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LEBOWSKI KARMA

I’ve acted (OVEREXPOSED and ONE EXTRAORDINARY DARKENESS) and written (EXHIBIT) for Onsite Theatre Company, the site-specific specialists in town.  So, I was very pleased when asked to direct their next show, a revival of their first show, BOWLING EPIPHANY.  (I had been one of the few people to see that first show.  Primarily because it was taking place at Epiphany Lanes, an old 8-lane alley next to a Catholic Church gym.  I was intrigued at the site-specific approach, but also intrigued because I went to grade school there, and spent many hours playing pinball in the bowling alley after I’d been shooting baskets in the gym.)
I introduced myself to the OnSite folks that night, and went on to work with them in the various capacities.
Now I was directing.  I was handed the cast, and was handed a good one.  Elizabeth Birkenmeier (who wrote ONE EXTRAORDINARY DARKNESS), Donna Weinsting (who I’d never worked with though both of us have been around – not forever – but a while), and Antonio Rodriguez, a very talented young actor who’d been working steadily in town (and had caught the eye of Judy Newmark of the Post who featured him in an article).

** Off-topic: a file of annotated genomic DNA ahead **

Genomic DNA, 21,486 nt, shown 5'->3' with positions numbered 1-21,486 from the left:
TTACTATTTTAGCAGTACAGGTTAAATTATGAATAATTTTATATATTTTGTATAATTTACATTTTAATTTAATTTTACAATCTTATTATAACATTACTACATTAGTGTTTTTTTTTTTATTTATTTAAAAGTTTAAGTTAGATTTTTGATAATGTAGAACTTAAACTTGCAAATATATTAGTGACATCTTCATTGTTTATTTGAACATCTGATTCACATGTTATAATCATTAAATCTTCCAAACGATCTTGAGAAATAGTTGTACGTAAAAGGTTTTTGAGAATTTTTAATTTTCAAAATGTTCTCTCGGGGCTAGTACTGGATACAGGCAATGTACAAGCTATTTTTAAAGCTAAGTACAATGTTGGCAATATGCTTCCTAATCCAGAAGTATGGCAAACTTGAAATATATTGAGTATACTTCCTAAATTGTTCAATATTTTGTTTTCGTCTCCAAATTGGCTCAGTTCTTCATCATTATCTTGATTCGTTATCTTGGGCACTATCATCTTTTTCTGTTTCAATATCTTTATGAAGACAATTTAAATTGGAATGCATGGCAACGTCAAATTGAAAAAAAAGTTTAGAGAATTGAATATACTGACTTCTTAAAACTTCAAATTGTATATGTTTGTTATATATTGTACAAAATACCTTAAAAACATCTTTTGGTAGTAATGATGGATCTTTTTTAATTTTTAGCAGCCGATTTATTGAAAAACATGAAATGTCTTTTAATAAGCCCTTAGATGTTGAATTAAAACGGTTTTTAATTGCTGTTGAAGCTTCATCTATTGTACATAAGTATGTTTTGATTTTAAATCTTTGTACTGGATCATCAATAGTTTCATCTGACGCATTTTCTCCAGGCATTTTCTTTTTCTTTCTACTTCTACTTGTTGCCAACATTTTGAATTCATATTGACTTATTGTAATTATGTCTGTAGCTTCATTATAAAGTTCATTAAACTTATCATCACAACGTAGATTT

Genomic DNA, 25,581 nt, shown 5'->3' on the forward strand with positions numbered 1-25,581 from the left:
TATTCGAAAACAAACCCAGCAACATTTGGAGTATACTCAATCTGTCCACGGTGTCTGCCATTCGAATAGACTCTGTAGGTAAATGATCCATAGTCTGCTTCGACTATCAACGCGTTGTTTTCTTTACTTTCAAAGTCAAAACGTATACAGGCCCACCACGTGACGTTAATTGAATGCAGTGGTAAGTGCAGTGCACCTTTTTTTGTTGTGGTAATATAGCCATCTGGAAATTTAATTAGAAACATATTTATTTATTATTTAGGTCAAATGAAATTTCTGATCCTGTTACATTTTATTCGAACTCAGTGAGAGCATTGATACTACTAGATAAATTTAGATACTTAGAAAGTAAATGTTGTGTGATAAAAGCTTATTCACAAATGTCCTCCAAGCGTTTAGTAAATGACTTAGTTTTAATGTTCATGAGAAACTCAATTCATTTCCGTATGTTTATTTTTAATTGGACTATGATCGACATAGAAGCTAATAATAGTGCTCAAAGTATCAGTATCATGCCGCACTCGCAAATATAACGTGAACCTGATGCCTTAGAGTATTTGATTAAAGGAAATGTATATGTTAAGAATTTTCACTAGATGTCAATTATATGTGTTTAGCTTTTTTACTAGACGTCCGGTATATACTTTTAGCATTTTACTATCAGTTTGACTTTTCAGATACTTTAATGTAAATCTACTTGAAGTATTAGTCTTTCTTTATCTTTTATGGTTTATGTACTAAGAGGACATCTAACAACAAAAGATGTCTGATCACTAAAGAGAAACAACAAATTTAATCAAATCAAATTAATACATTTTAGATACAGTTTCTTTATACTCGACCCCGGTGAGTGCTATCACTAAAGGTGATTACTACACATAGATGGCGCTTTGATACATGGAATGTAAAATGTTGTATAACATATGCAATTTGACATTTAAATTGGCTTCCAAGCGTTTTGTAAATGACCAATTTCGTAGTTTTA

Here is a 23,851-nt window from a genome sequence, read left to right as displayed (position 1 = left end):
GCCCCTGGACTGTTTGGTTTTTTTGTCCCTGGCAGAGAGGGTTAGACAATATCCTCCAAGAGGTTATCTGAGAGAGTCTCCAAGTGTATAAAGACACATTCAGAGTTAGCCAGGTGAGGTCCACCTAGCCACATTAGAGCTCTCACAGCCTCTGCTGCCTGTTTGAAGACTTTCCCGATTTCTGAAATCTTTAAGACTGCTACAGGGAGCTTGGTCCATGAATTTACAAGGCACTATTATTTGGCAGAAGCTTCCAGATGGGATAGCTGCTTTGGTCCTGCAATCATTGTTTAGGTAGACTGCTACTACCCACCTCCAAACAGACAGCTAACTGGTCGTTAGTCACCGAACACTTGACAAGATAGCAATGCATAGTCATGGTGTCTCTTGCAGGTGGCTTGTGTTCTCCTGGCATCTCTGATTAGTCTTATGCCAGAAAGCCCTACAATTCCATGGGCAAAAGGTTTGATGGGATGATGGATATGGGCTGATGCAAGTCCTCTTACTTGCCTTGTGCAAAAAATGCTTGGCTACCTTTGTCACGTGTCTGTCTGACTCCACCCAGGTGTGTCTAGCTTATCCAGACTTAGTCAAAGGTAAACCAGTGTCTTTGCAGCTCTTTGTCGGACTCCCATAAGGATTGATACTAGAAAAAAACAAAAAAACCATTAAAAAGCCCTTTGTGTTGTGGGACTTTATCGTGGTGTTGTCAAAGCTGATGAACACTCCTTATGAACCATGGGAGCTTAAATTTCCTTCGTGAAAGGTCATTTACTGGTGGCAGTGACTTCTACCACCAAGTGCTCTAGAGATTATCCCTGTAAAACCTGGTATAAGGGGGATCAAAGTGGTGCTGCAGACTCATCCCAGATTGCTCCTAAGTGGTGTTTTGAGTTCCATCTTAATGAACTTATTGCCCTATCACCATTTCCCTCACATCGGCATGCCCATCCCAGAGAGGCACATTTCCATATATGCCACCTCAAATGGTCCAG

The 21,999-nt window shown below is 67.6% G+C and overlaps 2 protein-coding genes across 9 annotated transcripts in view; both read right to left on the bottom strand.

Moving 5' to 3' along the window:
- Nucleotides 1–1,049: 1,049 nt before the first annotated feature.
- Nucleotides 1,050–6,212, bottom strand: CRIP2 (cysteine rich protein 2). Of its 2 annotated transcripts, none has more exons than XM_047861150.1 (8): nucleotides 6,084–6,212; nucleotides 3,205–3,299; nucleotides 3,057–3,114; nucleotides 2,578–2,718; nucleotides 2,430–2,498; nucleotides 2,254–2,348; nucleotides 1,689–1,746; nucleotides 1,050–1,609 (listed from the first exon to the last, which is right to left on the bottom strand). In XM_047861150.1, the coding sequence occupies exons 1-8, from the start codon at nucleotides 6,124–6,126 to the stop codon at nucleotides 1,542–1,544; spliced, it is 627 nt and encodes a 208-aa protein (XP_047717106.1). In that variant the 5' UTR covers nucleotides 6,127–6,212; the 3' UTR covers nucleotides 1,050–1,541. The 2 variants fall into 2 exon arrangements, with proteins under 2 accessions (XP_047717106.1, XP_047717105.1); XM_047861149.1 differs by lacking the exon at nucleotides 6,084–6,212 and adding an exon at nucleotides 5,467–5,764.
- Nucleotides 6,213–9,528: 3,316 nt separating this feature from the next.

And all three were perfect for the three roles they’d play – one in each of the short, bowling-themed plays.
I had a pretty clear vision of how this should work.  Focus on theatre first; audience comes in, gets bowling shows, gets a beer.  Watches a play.  At end of play, lanes come alive and audience bowls.  Repeat.  Repeat.
It was kept simple and that’s what worked.  After toying with specific music cues and such, then realizing I only had a bowling alley CD player to work with, I used music that was playing when I was playing there – rock ‘n roll of the sixties – the music that brought me into puberty.   And played it loud.  Bowling alley music.
That was our first good review.  People praised the music before the show started.  And moved to it throughout the evening.
The plays were simple and direct.  The actors used a variety of costumes (all with bowling shoes) that supported the scripts, and performed the heck out of  them.
Audiences were drawn like magnets to the bowling;  we had large, loud, enthusiastic (for the shows and the bowling) crowds every night.
And playwright Carter Lewis, fresh from recovering from complicated surgeries, was able to make the final weekend and seemed delighted by the evening.
In the midst of the deadly hot, politically and socially complicated summer of 2012,
Epiphany Lanes seemed like just about the coolest place to be in town.
THE BIG LEBOWSKI rode on the wings of the extraordinary classless appeal of bowling.  Our show caught a little of that grace.



 


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